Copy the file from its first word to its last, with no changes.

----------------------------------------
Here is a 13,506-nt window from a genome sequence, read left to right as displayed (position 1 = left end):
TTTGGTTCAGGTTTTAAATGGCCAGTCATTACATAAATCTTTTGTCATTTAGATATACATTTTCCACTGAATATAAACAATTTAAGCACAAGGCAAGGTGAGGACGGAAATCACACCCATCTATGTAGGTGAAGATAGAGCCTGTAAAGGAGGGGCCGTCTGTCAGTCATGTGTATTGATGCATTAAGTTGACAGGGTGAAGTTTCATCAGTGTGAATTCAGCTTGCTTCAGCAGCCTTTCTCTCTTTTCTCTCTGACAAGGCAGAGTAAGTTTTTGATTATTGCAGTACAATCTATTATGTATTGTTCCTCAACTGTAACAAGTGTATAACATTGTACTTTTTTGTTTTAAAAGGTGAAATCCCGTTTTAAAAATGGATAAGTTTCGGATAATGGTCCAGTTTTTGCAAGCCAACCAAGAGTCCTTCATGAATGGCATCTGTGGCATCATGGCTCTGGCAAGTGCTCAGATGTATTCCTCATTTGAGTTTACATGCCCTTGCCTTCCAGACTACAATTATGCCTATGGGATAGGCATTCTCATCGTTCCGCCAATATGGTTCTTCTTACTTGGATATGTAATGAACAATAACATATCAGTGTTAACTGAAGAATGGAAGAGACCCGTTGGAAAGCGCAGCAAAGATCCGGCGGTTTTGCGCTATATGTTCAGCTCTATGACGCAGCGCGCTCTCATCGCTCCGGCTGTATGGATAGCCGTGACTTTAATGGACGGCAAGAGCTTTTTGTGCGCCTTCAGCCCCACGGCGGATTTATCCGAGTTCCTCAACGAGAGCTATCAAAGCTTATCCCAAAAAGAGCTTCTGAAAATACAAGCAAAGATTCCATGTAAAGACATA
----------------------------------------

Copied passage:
Here is a 13,506-nt window from a genome sequence, read left to right as displayed (position 1 = left end):
TTTGGTTCAGGTTTTAAATGGCCAGTCATTACATAAATCTTTTGTCATTTAGATATACATTTTCCACTGAATATAAACAATTTAAGCACAAGGCAAGGTGAGGACGGAAATCACACCCATCTATGTAGGTGAAGATAGAGCCTGTAAAGGAGGGGCCGTCTGTCAGTCATGTGTATTGATGCATTAAGTTGACAGGGTGAAGTTTCATCAGTGTGAATTCAGCTTGCTTCAGCAGCCTTTCTCTCTTTTCTCTCTGACAAGGCAGAGTAAGTTTTTGATTATTGCAGTACAATCTATTATGTATTGTTCCTCAACTGTAACAAGTGTATAACATTGTACTTTTTTGTTTTAAAAGGTGAAATCCCGTTTTAAAAATGGATAAGTTTCGGATAATGGTCCAGTTTTTGCAAGCCAACCAAGAGTCCTTCATGAATGGCATCTGTGGCATCATGGCTCTGGCAAGTGCTCAGATGTATTCCTCATTTGAGTTTACATGCCCTTGCCTTCCAGACTACAATTATGCCTATGGGATAGGCATTCTCATCGTTCCGCCAATATGGTTCTTCTTACTTGGATATGTAATGAACAATAACATATCAGTGTTAACTGAAGAATGGAAGAGACCCGTTGGAAAGCGCAGCAAAGATCCGGCGGTTTTGCGCTATATGTTCAGCTCTATGACGCAGCGCGCTCTCATCGCTCCGGCTGTATGGATAGCCGTGACTTTAATGGACGGCAAGAGCTTTTTGTGCGCCTTCAGCCCCACGGCGGATTTATCCGAGTTCCTCAACGAGAGCTATCAAAGCTTATCCCAAAAAGAGCTTCTGAAAATACAAGCAAAGATTCCATGTAAAGACATA